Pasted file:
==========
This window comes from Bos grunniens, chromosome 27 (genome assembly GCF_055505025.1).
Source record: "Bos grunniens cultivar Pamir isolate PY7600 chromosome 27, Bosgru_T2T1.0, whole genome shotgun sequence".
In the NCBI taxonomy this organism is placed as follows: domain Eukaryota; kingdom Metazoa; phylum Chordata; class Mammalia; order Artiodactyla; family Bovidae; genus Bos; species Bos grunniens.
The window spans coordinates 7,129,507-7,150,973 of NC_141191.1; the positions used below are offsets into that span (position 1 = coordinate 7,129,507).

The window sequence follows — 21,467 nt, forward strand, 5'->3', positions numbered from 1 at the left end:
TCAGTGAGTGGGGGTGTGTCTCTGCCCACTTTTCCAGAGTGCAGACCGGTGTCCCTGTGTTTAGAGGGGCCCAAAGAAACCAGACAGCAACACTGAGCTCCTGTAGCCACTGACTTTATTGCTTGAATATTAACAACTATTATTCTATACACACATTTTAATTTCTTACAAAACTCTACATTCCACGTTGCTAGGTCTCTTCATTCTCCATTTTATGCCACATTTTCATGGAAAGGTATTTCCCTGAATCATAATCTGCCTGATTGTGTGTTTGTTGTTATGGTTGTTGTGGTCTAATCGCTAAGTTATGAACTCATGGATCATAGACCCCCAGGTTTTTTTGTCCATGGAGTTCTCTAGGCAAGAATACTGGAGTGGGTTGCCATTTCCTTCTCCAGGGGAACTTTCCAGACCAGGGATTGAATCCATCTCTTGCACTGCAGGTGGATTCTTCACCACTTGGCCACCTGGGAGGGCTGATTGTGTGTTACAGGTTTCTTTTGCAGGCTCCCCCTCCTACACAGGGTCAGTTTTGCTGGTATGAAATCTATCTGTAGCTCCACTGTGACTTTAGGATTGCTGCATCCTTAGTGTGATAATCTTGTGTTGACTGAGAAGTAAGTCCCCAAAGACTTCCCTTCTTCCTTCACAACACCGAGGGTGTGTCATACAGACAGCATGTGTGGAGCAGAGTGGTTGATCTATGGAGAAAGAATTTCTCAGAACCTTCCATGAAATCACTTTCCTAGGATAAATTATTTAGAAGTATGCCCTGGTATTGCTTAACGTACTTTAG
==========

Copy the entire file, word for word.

This window comes from Bos grunniens, chromosome 27 (genome assembly GCF_055505025.1).
Source record: "Bos grunniens cultivar Pamir isolate PY7600 chromosome 27, Bosgru_T2T1.0, whole genome shotgun sequence".
In the NCBI taxonomy this organism is placed as follows: domain Eukaryota; kingdom Metazoa; phylum Chordata; class Mammalia; order Artiodactyla; family Bovidae; genus Bos; species Bos grunniens.
The window spans coordinates 7,129,507-7,150,973 of NC_141191.1; the positions used below are offsets into that span (position 1 = coordinate 7,129,507).

The window sequence follows — 21,467 nt, forward strand, 5'->3', positions numbered from 1 at the left end:
TCAGTGAGTGGGGGTGTGTCTCTGCCCACTTTTCCAGAGTGCAGACCGGTGTCCCTGTGTTTAGAGGGGCCCAAAGAAACCAGACAGCAACACTGAGCTCCTGTAGCCACTGACTTTATTGCTTGAATATTAACAACTATTATTCTATACACACATTTTAATTTCTTACAAAACTCTACATTCCACGTTGCTAGGTCTCTTCATTCTCCATTTTATGCCACATTTTCATGGAAAGGTATTTCCCTGAATCATAATCTGCCTGATTGTGTGTTTGTTGTTATGGTTGTTGTGGTCTAATCGCTAAGTTATGAACTCATGGATCATAGACCCCCAGGTTTTTTTGTCCATGGAGTTCTCTAGGCAAGAATACTGGAGTGGGTTGCCATTTCCTTCTCCAGGGGAACTTTCCAGACCAGGGATTGAATCCATCTCTTGCACTGCAGGTGGATTCTTCACCACTTGGCCACCTGGGAGGGCTGATTGTGTGTTACAGGTTTCTTTTGCAGGCTCCCCCTCCTACACAGGGTCAGTTTTGCTGGTATGAAATCTATCTGTAGCTCCACTGTGACTTTAGGATTGCTGCATCCTTAGTGTGATAATCTTGTGTTGACTGAGAAGTAAGTCCCCAAAGACTTCCCTTCTTCCTTCACAACACCGAGGGTGTGTCATACAGACAGCATGTGTGGAGCAGAGTGGTTGATCTATGGAGAAAGAATTTCTCAGAACCTTCCATGAAATCACTTTCCTAGGATAAATTATTTAGAAGTATGCCCTGGTATTGCTTAACGTACTTTAG